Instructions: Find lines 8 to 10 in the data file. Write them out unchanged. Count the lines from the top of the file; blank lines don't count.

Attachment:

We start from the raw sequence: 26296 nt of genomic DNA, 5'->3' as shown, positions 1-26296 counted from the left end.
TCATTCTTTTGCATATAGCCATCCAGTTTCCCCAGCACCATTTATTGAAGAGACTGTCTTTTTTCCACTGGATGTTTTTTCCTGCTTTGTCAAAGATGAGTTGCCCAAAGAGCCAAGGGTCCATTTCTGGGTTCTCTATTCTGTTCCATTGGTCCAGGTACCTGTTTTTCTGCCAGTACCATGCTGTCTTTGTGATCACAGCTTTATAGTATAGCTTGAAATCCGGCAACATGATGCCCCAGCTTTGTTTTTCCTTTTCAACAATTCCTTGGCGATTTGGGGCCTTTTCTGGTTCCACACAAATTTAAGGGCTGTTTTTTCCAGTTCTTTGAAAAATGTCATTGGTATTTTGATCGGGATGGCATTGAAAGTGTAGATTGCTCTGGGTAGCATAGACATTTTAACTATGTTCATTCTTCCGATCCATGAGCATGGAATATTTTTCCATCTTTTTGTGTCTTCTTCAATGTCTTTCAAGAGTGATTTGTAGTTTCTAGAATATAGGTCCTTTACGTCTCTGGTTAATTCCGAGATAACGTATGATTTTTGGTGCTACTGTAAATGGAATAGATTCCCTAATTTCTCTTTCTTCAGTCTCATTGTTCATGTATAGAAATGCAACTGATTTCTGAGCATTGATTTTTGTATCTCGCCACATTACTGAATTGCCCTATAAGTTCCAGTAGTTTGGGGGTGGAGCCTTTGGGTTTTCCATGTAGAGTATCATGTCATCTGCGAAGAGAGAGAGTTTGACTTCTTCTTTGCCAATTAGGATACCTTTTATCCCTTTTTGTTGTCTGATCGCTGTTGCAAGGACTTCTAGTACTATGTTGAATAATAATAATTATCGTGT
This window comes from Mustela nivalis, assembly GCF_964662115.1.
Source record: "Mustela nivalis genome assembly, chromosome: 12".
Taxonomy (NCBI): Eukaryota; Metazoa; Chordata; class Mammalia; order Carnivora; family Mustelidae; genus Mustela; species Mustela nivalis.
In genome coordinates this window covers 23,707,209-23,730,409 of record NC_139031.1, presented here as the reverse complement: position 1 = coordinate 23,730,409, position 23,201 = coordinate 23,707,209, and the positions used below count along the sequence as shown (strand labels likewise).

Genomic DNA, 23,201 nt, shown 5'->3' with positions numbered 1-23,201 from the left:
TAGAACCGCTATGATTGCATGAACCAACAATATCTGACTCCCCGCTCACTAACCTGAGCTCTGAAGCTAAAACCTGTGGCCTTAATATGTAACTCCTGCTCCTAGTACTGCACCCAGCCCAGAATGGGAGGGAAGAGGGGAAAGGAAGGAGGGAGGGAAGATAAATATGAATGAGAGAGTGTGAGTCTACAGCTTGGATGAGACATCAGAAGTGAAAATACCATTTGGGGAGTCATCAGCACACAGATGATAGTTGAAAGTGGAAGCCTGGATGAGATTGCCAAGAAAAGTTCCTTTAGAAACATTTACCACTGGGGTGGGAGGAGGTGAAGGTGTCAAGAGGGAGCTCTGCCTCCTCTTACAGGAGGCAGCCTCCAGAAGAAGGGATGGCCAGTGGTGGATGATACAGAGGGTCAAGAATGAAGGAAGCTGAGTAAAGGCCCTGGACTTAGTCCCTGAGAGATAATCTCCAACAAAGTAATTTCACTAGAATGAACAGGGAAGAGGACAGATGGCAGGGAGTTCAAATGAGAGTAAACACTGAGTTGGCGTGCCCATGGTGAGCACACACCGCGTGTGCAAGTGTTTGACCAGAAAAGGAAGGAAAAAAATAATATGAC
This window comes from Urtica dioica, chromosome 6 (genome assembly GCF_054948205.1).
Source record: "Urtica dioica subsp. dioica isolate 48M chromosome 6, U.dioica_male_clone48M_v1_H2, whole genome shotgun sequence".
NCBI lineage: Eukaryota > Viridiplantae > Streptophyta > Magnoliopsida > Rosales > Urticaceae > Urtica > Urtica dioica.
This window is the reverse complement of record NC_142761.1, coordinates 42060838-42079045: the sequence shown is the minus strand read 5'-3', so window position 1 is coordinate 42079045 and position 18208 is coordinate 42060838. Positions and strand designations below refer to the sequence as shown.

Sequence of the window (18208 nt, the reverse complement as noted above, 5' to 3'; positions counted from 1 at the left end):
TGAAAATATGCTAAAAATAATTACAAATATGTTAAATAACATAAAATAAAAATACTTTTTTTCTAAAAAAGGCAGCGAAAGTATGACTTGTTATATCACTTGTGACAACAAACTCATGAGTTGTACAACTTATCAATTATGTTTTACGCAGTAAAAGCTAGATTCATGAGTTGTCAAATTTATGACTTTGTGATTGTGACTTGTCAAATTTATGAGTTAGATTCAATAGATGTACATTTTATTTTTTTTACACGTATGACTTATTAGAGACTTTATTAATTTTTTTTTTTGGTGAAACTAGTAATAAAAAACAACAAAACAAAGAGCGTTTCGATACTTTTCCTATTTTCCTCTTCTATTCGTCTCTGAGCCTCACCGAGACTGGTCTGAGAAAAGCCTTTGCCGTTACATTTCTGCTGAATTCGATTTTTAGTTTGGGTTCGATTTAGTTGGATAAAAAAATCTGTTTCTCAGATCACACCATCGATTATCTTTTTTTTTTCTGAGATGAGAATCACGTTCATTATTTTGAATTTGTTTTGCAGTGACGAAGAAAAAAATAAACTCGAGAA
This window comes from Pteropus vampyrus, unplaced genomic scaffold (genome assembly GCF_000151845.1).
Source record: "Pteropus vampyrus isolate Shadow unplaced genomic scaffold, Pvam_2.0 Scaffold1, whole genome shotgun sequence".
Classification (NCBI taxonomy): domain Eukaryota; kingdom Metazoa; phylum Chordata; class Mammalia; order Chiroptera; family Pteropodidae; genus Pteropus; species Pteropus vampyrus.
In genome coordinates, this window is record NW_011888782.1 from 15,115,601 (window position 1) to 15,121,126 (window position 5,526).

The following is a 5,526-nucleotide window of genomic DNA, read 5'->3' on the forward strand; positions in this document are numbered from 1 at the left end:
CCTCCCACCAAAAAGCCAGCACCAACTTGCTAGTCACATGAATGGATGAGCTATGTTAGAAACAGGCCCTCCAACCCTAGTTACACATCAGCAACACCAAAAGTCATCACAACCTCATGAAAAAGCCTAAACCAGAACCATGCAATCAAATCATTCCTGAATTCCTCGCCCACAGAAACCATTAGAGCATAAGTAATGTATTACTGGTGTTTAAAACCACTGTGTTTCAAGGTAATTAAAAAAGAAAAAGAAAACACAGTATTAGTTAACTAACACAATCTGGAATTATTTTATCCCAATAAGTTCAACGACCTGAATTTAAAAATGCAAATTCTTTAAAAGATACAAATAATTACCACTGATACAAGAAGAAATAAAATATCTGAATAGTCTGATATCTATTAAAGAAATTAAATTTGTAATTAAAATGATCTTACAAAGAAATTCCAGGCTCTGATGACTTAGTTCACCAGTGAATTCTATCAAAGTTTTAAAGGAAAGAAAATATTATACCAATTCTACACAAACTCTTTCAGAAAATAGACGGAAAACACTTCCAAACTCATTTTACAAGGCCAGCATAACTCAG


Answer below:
TAGAACCGCTATGATTGCATGAACCAACAATATCTGACTCCCCGCTCACTAACCTGAGCTCTGAAGCTAAAACCTGTGGCCTTAATATGTAACTCCTGCTCCTAGTACTGCACCCAGCCCAGAATGGGAGGGAAGAGGGGAAAGGAAGGAGGGAGGGAAGATAAATATGAATGAGAGAGTGTGAGTCTACAGCTTGGATGAGACATCAGAAGTGAAAATACCATTTGGGGAGTCATCAGCACACAGATGATAGTTGAAAGTGGAAGCCTGGATGAGATTGCCAAGAAAAGTTCCTTTAGAAACATTTACCACTGGGGTGGGAGGAGGTGAAGGTGTCAAGAGGGAGCTCTGCCTCCTCTTACAGGAGGCAGCCTCCAGAAGAAGGGATGGCCAGTGGTGGATGATACAGAGGGTCAAGAATGAAGGAAGCTGAGTAAAGGCCCTGGACTTAGTCCCTGAGAGATAATCTCCAACAAAGTAATTTCACTAGAATGAACAGGGAAGAGGACAGATGGCAGGGAGTTCAAATGAGAGTAAACACTGAGTTGGCGTGCCCATGGTGAGCACACACCGCGTGTGCAAGTGTTTGACCAGAAAAGGAAGGAAAAAAATAATATGAC
This window comes from Urtica dioica, chromosome 6 (genome assembly GCF_054948205.1).
Source record: "Urtica dioica subsp. dioica isolate 48M chromosome 6, U.dioica_male_clone48M_v1_H2, whole genome shotgun sequence".